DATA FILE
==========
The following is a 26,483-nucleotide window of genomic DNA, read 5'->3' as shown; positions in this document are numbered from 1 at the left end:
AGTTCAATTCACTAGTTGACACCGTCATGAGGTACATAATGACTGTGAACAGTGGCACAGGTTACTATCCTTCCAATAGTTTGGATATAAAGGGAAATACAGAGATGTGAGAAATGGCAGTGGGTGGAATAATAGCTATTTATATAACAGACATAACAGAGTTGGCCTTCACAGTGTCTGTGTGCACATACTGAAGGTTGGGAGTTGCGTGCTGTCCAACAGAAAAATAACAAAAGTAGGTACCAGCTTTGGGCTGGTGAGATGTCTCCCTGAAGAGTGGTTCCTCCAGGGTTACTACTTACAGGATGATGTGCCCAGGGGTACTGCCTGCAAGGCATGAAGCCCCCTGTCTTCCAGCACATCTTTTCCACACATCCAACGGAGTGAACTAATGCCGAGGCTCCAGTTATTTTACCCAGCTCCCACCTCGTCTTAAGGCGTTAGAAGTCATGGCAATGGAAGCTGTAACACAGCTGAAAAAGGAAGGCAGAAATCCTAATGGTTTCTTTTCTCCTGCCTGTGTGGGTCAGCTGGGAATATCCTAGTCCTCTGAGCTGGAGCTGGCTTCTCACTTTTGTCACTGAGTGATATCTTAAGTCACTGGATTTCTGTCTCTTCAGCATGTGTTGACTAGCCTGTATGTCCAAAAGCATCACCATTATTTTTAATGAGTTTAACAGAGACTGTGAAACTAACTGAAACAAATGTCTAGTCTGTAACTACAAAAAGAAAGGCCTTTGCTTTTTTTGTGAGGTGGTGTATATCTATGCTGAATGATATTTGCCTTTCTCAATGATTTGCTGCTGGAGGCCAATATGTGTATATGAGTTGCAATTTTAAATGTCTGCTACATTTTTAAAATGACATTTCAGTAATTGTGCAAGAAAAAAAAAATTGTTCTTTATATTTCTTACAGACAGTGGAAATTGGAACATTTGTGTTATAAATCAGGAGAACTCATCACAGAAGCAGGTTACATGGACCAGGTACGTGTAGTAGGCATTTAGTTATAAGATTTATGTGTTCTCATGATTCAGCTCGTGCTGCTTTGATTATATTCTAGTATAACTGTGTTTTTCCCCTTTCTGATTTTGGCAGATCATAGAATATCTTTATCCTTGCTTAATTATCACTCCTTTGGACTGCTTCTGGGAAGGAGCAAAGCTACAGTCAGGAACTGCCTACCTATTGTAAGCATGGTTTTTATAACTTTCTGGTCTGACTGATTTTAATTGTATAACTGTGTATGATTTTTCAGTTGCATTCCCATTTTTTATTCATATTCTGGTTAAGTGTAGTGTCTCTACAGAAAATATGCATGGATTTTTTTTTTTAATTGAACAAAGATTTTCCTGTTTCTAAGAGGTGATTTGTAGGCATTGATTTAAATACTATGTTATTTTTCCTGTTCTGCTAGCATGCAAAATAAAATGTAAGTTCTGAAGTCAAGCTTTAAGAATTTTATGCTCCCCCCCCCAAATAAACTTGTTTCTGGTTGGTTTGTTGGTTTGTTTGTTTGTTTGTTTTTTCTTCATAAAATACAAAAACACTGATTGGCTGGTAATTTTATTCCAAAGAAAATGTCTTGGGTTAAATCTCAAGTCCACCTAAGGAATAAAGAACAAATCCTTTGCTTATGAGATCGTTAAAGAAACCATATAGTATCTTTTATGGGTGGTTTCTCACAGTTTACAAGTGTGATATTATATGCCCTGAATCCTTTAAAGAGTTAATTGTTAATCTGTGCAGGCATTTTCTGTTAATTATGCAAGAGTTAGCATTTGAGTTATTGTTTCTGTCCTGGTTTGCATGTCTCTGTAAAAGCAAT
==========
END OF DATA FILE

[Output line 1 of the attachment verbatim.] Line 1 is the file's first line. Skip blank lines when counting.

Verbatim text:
The following is a 26,483-nucleotide window of genomic DNA, read 5'->3' as shown; positions in this document are numbered from 1 at the left end: